Polling shows importance of integration measures in maintaining the Irish Cead Mile Failte

Wed, December 12, 2018

JOINT PRESS RELEASE: For immediate release

Polling shows importance of integration measures in maintaining the Irish Cead Mile Failte

Headline findings:

  • 74% agree no child should grow up undocumented in Ireland (only 5% disagreed)
  • 60% of survey respondents agree that people living in Ireland for a long time should be able to become citizens (just 15% disagree)
  • 70% of survey respondents believe refugee and asylum seeking children should have equal access to education and training
  • Two-thirds (66%) agree everyone should be treated fairly when the Government is making laws

David Stanton, T.D, Minister for Equality, Immigration and Integration today launched a new report – “Attitudes Towards Refugees, Immigrants and National Identity in Ireland” published by Social Change Initiative.

The report shows that Irish people view themselves as open, tolerant, optimistic and welcoming when it comes to the integration of refugees and migrants.

The Social Change Initiative undertook polling [attached] to provide insight into Irish opinions on attitudes towards immigration and refugee protection. Similar polling was undertaken in four other European countries, France, Germany, Greece and Italy; with Irish people coming out as more welcoming than many of their European counterparts.

Minister for Equality, Immigration and Integration David Stanton said:

“This report by the Social Change Initiative provides us with fresh insight into public perceptions of migrants and migration in Ireland. It is encouraging to see the largely positive and welcoming attitudes to migrants. We must also be conscious of any less positive attitudes that exist and work to understand and address the issues and concerns that people raise. We will draw on the findings of the report and other evidence in shaping future policy and actions.”

Migrant organisations including the Irish Refugee Council, the Immigrant Council of Ireland, Doras Luimni, Nasc, the Migrant and Refugee Rights Centre and the Children’s Rights Alliance are supporting the launch.

Fiona Finn, CEO, Nasc – the Migrant and Refugee Rights Centre, said, “A feeling of solidarity with migrants, particularly with refugees seeking protection, is evident from the polling, with a majority of people agreeing Ireland should offer protection to people fleeing persecution. Many people also believe that increasing diversity as a result of migration has increased opportunities for everyone in Ireland.”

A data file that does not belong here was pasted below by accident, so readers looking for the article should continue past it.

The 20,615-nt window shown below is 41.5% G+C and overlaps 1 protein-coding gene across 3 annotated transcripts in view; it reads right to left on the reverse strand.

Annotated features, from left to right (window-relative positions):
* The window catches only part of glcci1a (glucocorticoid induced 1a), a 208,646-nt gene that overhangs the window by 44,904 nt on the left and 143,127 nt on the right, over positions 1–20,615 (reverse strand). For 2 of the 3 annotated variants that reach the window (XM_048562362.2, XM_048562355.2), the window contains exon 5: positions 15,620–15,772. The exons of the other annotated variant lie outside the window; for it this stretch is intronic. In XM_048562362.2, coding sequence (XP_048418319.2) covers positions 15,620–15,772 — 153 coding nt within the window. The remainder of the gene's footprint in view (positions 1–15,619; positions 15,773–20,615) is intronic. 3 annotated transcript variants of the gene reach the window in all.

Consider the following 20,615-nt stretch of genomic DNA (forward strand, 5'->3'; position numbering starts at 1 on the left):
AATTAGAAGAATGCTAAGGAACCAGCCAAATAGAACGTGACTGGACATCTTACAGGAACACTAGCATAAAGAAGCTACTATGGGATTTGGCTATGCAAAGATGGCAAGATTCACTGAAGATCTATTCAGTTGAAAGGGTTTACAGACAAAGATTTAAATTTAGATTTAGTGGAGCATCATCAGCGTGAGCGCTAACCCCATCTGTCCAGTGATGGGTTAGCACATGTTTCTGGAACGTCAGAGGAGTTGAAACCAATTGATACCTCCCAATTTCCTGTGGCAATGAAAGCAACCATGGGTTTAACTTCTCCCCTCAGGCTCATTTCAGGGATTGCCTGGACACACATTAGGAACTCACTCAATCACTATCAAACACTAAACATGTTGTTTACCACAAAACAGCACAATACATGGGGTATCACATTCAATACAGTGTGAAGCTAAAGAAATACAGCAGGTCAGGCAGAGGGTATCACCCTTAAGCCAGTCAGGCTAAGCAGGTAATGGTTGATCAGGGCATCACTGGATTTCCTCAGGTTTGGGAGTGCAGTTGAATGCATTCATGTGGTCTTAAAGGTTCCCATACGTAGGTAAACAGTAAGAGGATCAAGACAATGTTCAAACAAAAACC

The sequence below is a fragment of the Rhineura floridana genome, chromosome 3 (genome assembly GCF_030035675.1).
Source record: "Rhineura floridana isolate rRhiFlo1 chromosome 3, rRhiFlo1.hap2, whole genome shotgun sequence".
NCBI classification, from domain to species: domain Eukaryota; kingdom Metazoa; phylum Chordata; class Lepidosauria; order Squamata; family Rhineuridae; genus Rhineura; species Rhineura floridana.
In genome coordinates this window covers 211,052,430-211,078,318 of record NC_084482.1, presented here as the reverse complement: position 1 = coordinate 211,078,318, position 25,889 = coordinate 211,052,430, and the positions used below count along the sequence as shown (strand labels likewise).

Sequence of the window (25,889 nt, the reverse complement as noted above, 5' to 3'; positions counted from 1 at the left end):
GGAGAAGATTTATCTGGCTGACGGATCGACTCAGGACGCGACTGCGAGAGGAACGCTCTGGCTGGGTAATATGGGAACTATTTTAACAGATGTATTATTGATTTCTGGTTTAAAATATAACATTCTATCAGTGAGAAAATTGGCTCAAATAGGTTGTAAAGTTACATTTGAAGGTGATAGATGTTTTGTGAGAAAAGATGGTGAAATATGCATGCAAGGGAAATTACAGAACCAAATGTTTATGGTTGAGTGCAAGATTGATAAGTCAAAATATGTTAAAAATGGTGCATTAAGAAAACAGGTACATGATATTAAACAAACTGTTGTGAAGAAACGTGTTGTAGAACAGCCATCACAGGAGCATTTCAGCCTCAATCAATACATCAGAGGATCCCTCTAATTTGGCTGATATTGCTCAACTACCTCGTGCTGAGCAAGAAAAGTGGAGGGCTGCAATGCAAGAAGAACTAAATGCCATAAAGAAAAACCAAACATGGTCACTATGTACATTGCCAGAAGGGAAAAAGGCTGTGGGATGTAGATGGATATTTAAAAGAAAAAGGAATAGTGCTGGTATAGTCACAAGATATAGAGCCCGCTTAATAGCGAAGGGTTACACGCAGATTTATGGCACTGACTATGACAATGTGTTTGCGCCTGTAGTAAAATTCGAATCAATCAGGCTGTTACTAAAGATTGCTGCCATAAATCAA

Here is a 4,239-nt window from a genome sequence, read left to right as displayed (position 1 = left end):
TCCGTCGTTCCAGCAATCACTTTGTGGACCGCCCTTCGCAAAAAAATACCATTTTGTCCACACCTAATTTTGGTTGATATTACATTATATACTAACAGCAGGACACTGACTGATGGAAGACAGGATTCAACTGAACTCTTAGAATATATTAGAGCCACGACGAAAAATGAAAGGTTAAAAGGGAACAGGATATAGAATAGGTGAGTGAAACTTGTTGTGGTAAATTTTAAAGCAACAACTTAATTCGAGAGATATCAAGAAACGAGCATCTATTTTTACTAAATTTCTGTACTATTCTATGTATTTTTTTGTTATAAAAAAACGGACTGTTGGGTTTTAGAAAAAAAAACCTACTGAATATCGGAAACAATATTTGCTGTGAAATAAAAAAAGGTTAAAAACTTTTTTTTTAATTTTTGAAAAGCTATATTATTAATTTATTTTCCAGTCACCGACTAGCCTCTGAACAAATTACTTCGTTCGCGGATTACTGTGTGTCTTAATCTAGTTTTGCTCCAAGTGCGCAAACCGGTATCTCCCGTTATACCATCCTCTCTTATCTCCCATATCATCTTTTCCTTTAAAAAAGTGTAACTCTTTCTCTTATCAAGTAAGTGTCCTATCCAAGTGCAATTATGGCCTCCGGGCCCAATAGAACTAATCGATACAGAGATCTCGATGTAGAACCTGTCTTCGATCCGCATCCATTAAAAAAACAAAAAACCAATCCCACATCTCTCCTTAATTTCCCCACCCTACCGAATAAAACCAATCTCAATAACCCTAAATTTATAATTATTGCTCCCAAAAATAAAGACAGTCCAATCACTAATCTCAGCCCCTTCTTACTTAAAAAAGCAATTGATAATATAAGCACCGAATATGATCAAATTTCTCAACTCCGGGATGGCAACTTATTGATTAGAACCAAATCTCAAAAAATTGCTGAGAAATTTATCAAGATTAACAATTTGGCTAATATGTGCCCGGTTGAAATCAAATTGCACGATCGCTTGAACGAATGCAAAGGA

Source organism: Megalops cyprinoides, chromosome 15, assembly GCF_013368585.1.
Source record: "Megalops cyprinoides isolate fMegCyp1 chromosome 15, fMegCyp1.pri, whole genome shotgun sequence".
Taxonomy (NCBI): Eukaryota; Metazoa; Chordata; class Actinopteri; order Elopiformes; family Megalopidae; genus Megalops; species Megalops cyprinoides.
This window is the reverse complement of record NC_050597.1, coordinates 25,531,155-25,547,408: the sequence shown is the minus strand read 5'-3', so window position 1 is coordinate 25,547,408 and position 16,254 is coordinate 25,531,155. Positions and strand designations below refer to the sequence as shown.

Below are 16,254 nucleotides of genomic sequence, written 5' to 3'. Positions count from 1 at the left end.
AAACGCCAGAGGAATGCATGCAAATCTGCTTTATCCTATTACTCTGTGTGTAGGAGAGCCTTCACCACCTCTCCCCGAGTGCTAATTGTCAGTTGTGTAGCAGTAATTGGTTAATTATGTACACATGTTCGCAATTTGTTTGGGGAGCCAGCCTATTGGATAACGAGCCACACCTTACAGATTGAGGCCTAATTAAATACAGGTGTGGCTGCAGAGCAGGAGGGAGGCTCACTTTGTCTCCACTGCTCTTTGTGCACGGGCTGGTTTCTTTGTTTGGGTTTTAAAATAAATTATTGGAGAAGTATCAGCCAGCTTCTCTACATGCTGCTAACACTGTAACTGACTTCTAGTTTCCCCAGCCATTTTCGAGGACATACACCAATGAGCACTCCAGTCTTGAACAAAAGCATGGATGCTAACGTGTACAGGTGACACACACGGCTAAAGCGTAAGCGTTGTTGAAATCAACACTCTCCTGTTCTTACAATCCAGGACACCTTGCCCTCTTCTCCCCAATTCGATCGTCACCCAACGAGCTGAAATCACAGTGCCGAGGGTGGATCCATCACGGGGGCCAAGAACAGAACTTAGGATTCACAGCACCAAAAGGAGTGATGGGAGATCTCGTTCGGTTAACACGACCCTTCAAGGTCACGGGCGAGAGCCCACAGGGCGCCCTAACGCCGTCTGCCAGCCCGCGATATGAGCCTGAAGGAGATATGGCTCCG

Areas for discussion

The survey also identifies areas of concern, in particular in relation to public concerns about the impact of migration. These concerns indicate the need for efforts to be put into public awareness raising campaigns alongside implementation of a strong proactive integration strategy, to ensure that negative attitudes towards migrants and refuges living in Ireland, based on mistruths and a lack of information, do not perpetuate.

Pippa Woolnough, Communications and Advocacy Manager, added, “It is clear from the research that some people have concerns and anxiety about migration, but the majority felt they could express themselves on subjects like migration, pointing to the importance of civic dialogue and engagement, and proactive efforts to promote positive integration; thankfully only a small number held expressly negative attitudes.”

“For years now people have come to Ireland from different backgrounds with different beliefs. So long as they work hard and contribute to society there is room and a welcome for them here.”

Participant in the research

Annmarie Benedict, Migration Narrative Executive, Social Change Initiative, said, “Homelessness, housing and healthcare featured heavily as the dominant societal issues in Ireland, with just nine percent of the people polled citing migration as a major concern. However, the research did find a clear correlation between the level of concern people felt about the economy and the pressure on public services, and their feelings about migration.

“Findings indicate a need for further public awareness raising on the positive economic impact migration has and a clearer understanding of the rights and entitlements that different migrant people have while in Ireland.”

Additional information and a link to the report is available here.

Organisations supporting today’s launch include:

Children’s Rights Alliance

Doras Luimní

Immigrant Council of Ireland

Irish Refugee Council

Nasc, the Migrant Refugee and Rights Centre